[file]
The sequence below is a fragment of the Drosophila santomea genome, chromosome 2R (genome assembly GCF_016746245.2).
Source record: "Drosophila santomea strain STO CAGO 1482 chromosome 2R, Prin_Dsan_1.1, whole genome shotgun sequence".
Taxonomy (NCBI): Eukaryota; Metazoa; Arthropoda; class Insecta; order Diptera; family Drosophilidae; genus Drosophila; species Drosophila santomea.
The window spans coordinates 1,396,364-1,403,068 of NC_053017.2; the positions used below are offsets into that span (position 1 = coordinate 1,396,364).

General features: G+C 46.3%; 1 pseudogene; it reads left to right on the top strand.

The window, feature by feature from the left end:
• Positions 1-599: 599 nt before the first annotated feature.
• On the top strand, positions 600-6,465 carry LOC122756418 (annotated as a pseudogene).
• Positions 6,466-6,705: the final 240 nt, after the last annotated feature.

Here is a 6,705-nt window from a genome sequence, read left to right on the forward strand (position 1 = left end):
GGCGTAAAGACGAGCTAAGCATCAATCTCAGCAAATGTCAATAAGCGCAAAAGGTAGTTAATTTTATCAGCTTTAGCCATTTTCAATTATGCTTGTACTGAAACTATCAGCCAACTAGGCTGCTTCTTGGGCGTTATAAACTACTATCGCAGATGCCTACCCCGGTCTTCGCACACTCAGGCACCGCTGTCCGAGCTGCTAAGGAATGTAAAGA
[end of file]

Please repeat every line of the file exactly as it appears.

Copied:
The sequence below is a fragment of the Drosophila santomea genome, chromosome 2R (genome assembly GCF_016746245.2).
Source record: "Drosophila santomea strain STO CAGO 1482 chromosome 2R, Prin_Dsan_1.1, whole genome shotgun sequence".
Taxonomy (NCBI): Eukaryota; Metazoa; Arthropoda; class Insecta; order Diptera; family Drosophilidae; genus Drosophila; species Drosophila santomea.
The window spans coordinates 1,396,364-1,403,068 of NC_053017.2; the positions used below are offsets into that span (position 1 = coordinate 1,396,364).

General features: G+C 46.3%; 1 pseudogene; it reads left to right on the top strand.

The window, feature by feature from the left end:
• Positions 1-599: 599 nt before the first annotated feature.
• On the top strand, positions 600-6,465 carry LOC122756418 (annotated as a pseudogene).
• Positions 6,466-6,705: the final 240 nt, after the last annotated feature.

Here is a 6,705-nt window from a genome sequence, read left to right on the forward strand (position 1 = left end):
GGCGTAAAGACGAGCTAAGCATCAATCTCAGCAAATGTCAATAAGCGCAAAAGGTAGTTAATTTTATCAGCTTTAGCCATTTTCAATTATGCTTGTACTGAAACTATCAGCCAACTAGGCTGCTTCTTGGGCGTTATAAACTACTATCGCAGATGCCTACCCCGGTCTTCGCACACTCAGGCACCGCTGTCCGAGCTGCTAAGGAATGTAAAGA